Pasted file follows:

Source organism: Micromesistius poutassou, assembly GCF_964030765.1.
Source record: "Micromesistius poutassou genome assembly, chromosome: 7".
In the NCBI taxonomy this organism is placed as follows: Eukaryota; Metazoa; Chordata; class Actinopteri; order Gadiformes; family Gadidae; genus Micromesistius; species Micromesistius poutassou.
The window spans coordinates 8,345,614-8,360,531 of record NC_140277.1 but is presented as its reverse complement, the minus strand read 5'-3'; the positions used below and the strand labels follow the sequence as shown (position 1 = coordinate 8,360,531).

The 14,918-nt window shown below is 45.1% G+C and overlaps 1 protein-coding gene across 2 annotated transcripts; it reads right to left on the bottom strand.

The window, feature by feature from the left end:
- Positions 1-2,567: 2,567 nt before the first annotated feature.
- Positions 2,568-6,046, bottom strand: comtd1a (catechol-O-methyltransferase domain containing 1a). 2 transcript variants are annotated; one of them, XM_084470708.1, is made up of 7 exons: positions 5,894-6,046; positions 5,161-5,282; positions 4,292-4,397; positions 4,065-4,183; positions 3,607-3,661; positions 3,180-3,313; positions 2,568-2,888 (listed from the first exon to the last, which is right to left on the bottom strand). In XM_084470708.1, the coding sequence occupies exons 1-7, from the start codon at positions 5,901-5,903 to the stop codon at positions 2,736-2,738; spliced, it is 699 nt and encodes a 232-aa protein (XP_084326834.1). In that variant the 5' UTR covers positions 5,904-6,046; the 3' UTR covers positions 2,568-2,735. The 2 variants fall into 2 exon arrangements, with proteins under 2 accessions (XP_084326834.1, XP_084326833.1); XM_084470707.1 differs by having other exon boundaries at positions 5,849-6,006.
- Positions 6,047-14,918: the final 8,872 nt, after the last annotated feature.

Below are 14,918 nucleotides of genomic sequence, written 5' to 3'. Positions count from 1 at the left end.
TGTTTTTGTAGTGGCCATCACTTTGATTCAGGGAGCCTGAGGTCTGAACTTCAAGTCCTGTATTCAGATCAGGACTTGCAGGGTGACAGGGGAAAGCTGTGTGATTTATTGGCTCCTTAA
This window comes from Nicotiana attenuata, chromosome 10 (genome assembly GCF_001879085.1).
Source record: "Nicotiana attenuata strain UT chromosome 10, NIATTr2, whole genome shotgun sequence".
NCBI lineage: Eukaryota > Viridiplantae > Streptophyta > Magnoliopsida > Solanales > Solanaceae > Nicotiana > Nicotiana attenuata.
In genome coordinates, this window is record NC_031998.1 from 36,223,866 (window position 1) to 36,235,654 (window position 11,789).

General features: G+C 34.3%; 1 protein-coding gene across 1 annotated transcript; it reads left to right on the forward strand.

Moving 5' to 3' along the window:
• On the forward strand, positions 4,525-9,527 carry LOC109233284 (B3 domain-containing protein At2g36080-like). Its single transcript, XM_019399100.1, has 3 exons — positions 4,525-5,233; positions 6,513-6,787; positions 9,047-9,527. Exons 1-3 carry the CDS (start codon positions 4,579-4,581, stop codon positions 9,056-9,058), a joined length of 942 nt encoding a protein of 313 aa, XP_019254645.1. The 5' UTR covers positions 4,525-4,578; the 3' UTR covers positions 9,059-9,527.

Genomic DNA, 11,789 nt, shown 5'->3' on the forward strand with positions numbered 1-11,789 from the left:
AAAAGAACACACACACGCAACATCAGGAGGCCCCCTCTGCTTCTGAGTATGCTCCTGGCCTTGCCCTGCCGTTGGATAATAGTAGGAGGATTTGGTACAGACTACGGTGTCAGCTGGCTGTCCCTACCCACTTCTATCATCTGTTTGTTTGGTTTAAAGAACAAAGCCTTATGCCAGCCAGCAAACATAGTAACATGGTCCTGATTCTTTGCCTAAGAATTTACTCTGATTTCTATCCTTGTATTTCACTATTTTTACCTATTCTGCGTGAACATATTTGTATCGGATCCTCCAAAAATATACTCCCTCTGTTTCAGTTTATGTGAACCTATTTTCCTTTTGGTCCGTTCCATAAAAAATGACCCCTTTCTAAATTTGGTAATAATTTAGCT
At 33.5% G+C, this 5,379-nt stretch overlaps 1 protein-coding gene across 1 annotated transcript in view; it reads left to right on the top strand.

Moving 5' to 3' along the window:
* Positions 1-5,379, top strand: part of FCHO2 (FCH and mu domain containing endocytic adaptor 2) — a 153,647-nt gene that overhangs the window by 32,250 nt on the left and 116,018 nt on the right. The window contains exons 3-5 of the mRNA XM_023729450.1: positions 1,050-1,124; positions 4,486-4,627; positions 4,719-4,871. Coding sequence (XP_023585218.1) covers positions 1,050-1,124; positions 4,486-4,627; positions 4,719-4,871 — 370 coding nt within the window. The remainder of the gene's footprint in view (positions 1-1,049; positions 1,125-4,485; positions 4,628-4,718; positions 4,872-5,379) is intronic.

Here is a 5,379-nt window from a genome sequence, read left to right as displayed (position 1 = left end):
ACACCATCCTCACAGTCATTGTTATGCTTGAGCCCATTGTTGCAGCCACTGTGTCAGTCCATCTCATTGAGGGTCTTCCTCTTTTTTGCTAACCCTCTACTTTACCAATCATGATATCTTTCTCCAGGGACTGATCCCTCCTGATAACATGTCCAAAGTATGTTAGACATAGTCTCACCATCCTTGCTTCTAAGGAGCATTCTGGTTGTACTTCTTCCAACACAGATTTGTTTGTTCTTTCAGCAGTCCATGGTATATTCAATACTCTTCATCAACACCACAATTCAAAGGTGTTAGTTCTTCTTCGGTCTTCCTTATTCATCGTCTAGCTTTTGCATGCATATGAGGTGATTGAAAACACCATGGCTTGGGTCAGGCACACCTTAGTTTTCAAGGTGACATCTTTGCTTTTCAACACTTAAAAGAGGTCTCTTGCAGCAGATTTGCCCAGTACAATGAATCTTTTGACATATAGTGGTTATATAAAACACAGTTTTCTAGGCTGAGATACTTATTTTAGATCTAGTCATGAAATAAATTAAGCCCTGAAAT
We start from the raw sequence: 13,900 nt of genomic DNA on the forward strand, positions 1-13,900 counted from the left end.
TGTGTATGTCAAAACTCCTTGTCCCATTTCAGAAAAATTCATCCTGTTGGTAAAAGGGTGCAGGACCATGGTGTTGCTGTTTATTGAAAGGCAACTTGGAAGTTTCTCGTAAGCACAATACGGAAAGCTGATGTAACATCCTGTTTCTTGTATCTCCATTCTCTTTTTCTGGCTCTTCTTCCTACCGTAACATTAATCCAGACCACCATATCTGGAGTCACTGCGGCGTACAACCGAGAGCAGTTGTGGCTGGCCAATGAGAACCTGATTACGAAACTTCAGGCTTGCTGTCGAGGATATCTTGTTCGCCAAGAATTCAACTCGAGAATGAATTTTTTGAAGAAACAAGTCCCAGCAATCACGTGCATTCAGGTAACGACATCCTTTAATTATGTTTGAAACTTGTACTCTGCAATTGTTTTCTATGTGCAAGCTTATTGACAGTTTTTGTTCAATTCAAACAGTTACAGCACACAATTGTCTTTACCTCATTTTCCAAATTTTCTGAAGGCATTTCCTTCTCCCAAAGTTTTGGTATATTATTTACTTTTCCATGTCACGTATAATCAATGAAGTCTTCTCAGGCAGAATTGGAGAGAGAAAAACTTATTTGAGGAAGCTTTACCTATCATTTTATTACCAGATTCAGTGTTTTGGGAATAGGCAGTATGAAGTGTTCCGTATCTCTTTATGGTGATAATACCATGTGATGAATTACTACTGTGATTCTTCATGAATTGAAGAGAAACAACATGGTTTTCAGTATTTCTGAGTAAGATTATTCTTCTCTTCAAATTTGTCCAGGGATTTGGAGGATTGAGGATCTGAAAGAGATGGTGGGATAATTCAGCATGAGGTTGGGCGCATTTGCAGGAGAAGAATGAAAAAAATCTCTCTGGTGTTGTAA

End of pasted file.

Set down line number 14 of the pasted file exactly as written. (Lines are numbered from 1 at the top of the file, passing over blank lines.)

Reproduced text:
NCBI lineage: Eukaryota > Viridiplantae > Streptophyta > Magnoliopsida > Solanales > Solanaceae > Nicotiana > Nicotiana attenuata.